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Comments on “CNN Shutting Down Its Facebook In Australia Shows How Removing 230 Will Silence Speech”

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30 Comments
Kobysays:

Wrong Pairing

seem to believe that removing Section 230 will somehow make websites more likely to host their incendiary speech. We’ve explained before why the opposite is true

The Australian situation is that the authorities are removing intermediary liability protections, while also demanding more censorship. As discussed at length, this seems undoable. However, not everyone wants to take this same approach. The alternative is to remove intermediary liability protection FOR those that engage in censorship. And that part can be easily accomplished by content hosts, as evidenced by the Cubby v Compuserve era of a hands off style.

ECAsays:

And?

HOW many online sites in Australia,
Have locked down the comments section?
Dear Mr. Murdoch, how is your editorial section doing?
How do you have a news agency IF’ your news is NOW liable? As now you are the Publisher and the Commenter.
Your Actions to lock down the comments sections, tells allot. Then expecting OTHERS to allow the comments, WHEN YOU WONT?
Strike 3.

Anyone signed up for the Aussie News services? Can you tell us how they are doing?
Do they still have OPINION programs on TV?

https://www.news.com.au/technology/environment/climate-change/blah-blah-blah-greta-thunberg-mocks-world-leaders-in-scathing-speech/news-story/adc3969cc6ca6489d9b10d9e6c65c55f

So you publish another opinion, are you Liable?
YOu also have comments, Can this young lady NOW SUE YOU for what your comments said?
OR does LLC still cover you, but NOT the Corp.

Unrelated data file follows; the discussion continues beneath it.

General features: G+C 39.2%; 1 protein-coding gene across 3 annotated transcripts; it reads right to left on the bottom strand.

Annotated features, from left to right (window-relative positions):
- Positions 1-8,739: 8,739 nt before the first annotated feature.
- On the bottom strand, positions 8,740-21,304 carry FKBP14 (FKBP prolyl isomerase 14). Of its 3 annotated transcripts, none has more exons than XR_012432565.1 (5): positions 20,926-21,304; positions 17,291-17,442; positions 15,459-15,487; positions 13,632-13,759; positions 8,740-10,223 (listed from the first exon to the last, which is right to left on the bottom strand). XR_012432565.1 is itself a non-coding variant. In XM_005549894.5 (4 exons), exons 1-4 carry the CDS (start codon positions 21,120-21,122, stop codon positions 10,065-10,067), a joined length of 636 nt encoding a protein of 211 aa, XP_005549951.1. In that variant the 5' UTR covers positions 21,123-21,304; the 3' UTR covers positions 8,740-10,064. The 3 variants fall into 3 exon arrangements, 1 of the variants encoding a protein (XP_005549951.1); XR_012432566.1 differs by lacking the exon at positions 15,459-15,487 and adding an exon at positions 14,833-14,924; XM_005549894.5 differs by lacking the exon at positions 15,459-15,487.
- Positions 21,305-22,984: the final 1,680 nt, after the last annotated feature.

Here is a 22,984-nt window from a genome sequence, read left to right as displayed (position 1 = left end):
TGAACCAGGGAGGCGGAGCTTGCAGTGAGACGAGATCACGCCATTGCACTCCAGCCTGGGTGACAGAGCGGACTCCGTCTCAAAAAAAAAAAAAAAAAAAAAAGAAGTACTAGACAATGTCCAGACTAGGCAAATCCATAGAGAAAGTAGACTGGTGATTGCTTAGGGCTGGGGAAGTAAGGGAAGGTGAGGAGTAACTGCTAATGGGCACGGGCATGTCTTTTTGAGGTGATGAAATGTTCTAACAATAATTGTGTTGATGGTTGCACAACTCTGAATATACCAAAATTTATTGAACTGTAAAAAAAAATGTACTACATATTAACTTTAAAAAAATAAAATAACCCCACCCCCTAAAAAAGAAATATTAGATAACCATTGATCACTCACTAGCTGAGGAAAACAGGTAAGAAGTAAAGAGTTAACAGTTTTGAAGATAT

Anonymoussays:

the land of oz seems to make laws designed to break the internet, or reduce free speech and also reduce the public s right to privacy.
americans take for granted the right to free speech.
maybe if 100 media organisations follow cnn the australians might think about it,is this a good law.why the f should cnn be responsible for all comments on facebook, sue the person who makes the comment ,its common sense

Anonymoussays:

Re: Wrong Pairing

Dude, you haven’t the foggiest goddamn clue of how §230 works. Case in point, you thought that facebook could use 230 as a means to dismiss a court case where it was facebook’s own speech over which they are being sued.

In case you don’t remember what you said, let me help you:

Instead, they will seek a dismissal based on grounds that their speech did not reach the level of actual malice, or perhaps 230.

Please tell us how you think §230 would help dismiss a lawsuit over a platform’s own speech….

I’ll wait…

Anonymoussays:

Re: Wrong Pairing

Explain how you can have your cake and eat it. If a site is possibly liable for third party speech, how can ignoring that speech eliminate the liability for it appearing on their site. It is an even worse liability if the site can be sued for both removing and leaving up the same speech, as the only way to avoid liability is not to host third party speech.

PaulTsays:

Re: Wrong Pairing